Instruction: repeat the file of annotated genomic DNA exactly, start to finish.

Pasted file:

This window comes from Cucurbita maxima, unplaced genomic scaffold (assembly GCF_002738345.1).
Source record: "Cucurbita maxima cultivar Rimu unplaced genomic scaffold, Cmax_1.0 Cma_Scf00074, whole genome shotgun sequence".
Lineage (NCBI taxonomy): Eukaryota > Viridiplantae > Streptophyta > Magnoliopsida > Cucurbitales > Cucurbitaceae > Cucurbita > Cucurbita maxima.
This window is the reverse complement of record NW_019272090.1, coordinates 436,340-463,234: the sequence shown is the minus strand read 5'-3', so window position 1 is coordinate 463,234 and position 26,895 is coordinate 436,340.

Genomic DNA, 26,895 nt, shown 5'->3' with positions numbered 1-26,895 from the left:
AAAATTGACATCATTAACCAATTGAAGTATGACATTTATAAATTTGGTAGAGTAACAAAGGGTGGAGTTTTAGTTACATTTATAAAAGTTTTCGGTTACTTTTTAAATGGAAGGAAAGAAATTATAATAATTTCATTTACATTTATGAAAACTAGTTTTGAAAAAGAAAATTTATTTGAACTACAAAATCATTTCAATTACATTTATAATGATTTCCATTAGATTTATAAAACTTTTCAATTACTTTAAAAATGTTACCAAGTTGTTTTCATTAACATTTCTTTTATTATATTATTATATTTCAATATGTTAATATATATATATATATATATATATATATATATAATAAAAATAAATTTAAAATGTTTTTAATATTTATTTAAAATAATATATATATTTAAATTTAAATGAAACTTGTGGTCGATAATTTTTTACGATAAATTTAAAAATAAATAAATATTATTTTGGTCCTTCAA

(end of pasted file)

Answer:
This window comes from Cucurbita maxima, unplaced genomic scaffold (assembly GCF_002738345.1).
Source record: "Cucurbita maxima cultivar Rimu unplaced genomic scaffold, Cmax_1.0 Cma_Scf00074, whole genome shotgun sequence".
Lineage (NCBI taxonomy): Eukaryota > Viridiplantae > Streptophyta > Magnoliopsida > Cucurbitales > Cucurbitaceae > Cucurbita > Cucurbita maxima.
This window is the reverse complement of record NW_019272090.1, coordinates 436,340-463,234: the sequence shown is the minus strand read 5'-3', so window position 1 is coordinate 463,234 and position 26,895 is coordinate 436,340.

Genomic DNA, 26,895 nt, shown 5'->3' with positions numbered 1-26,895 from the left:
AAAATTGACATCATTAACCAATTGAAGTATGACATTTATAAATTTGGTAGAGTAACAAAGGGTGGAGTTTTAGTTACATTTATAAAAGTTTTCGGTTACTTTTTAAATGGAAGGAAAGAAATTATAATAATTTCATTTACATTTATGAAAACTAGTTTTGAAAAAGAAAATTTATTTGAACTACAAAATCATTTCAATTACATTTATAATGATTTCCATTAGATTTATAAAACTTTTCAATTACTTTAAAAATGTTACCAAGTTGTTTTCATTAACATTTCTTTTATTATATTATTATATTTCAATATGTTAATATATATATATATATATATATATATATATATAATAAAAATAAATTTAAAATGTTTTTAATATTTATTTAAAATAATATATATATTTAAATTTAAATGAAACTTGTGGTCGATAATTTTTTACGATAAATTTAAAAATAAATAAATATTATTTTGGTCCTTCAA